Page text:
Opening 5 Nov 2015
Based on a true story that takes place in the troubled Parisian suburb, Créteil, at the Léon Blum Lycée (High School), the director, Marie-Castile Mention-Schaar, in her film, Les Hèritiers (Once in a Lifetime) tells a powerful tale about integration and a chance to overcome differences through a collective working together.
The junior class at Léon Blum School is known as the most unruly, doomed to fail class (their literature teacher even states that it is not worth trying for they won’t pass the final exam anyway) but then their new history teacher, Anne Gueguen (Ariane Ascaride), arrives. She is faced with a demoralized, pugnacious class of various religious and cultural backgrounds – many of them Muslims – but she is determined not to give up on them and dreams up a project, which takes them on a trip back in history. They must participate in the annual National Contest of Resistance and Deportation. They will be required to create a project on the theme of “Children and Teenagers under the Nazi Regime” At first, they are skeptical and unwilling, but after Madame Gueguen takes them to the National Shoah Memorial, where the class learns about the Nazi genocide, they are moved and curious. Then later when Leon Zyguel speaks to the class about his tragic experiences in concentration camps, they begin to realize that this project has something to do with them as they become more aware of and appalled at the racism and antisemitism in their own minds and surroundings. Maybe it is possible to change and mold their own future if they work together.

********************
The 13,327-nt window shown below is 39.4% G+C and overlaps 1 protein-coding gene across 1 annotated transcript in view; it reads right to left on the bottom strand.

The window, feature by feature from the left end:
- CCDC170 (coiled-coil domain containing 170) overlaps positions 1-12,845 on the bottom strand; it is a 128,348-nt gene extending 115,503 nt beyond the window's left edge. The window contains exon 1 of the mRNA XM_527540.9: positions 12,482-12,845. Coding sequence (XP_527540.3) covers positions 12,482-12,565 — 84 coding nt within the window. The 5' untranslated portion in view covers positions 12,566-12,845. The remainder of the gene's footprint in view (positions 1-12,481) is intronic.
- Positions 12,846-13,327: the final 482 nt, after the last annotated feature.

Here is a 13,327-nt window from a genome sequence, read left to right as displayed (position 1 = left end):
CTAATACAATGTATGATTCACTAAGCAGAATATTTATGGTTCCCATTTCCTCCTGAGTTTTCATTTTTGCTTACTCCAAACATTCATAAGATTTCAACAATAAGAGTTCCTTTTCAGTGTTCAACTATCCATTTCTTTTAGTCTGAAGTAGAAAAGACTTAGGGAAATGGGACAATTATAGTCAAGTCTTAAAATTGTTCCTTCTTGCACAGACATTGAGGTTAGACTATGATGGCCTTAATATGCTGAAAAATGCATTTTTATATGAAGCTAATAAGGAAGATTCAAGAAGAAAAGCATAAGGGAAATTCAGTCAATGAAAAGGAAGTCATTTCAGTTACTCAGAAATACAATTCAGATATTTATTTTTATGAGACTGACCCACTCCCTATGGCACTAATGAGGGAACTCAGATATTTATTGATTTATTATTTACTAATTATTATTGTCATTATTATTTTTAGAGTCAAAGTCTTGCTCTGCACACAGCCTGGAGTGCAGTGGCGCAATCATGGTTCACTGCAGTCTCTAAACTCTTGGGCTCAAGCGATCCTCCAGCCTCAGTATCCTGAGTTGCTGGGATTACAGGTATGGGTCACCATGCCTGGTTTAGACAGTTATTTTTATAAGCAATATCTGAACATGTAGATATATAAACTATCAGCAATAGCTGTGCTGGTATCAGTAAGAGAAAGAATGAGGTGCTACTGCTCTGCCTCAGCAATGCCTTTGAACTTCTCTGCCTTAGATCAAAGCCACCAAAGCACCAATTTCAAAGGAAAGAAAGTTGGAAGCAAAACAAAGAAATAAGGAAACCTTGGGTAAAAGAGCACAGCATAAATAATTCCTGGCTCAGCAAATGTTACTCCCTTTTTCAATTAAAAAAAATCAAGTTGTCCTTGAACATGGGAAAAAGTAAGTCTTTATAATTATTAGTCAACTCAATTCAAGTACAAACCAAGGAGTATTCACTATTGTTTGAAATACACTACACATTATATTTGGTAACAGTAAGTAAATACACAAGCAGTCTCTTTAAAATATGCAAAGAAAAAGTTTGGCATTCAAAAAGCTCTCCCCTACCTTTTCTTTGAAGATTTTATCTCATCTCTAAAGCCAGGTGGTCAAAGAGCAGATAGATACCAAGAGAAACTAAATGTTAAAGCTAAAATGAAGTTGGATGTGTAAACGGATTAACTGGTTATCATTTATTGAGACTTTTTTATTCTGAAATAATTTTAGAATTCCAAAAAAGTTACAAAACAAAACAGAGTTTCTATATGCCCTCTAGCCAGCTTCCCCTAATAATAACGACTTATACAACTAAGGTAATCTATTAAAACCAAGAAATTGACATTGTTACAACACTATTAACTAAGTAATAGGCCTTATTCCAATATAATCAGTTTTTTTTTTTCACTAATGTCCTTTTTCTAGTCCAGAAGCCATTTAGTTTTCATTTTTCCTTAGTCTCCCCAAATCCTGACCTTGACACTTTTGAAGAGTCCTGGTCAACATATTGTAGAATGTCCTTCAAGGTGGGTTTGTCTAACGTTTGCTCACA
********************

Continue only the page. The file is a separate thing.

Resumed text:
One of the most remarkable aspects of this film is how it came into being. Ahmed Dramé, who played the likeable but initially dispirited Malik, was actually part of this rowdy class and wrote the screenplay when he was 20. He then contacted Madame Mention-Schaar, convinced her it was film material and together they improved and finalized the script. Many of the actors were from Créteil, and Leon Zyguel played himself (the most mesmerizing moment).The actors’ performances were convincing and heartfelt, especially that of Ascaride as Gueguen, resolute but with respect for her students (“I have more faith in you than you have in yourselves”) and that of Dramé as Malik – at first disillusioned and at the end determined and self-confident. The pulsating piano accompaniment was exceptionally supportive, especially after emotional scenes, only the piano music could be heard, giving the characters and audience a chance to reflect. Although some subthemes and characters are skimpily dealt with and a bit unfocused, the overall effect is gripping and inspiring. In this world today where there are so many powder kegs waiting to explode, a film like Lifetime is a must – it affirms that it is possible to overcome differences by working together instead of against each other. It compels us to “Just do it!” (Karen Schollemann)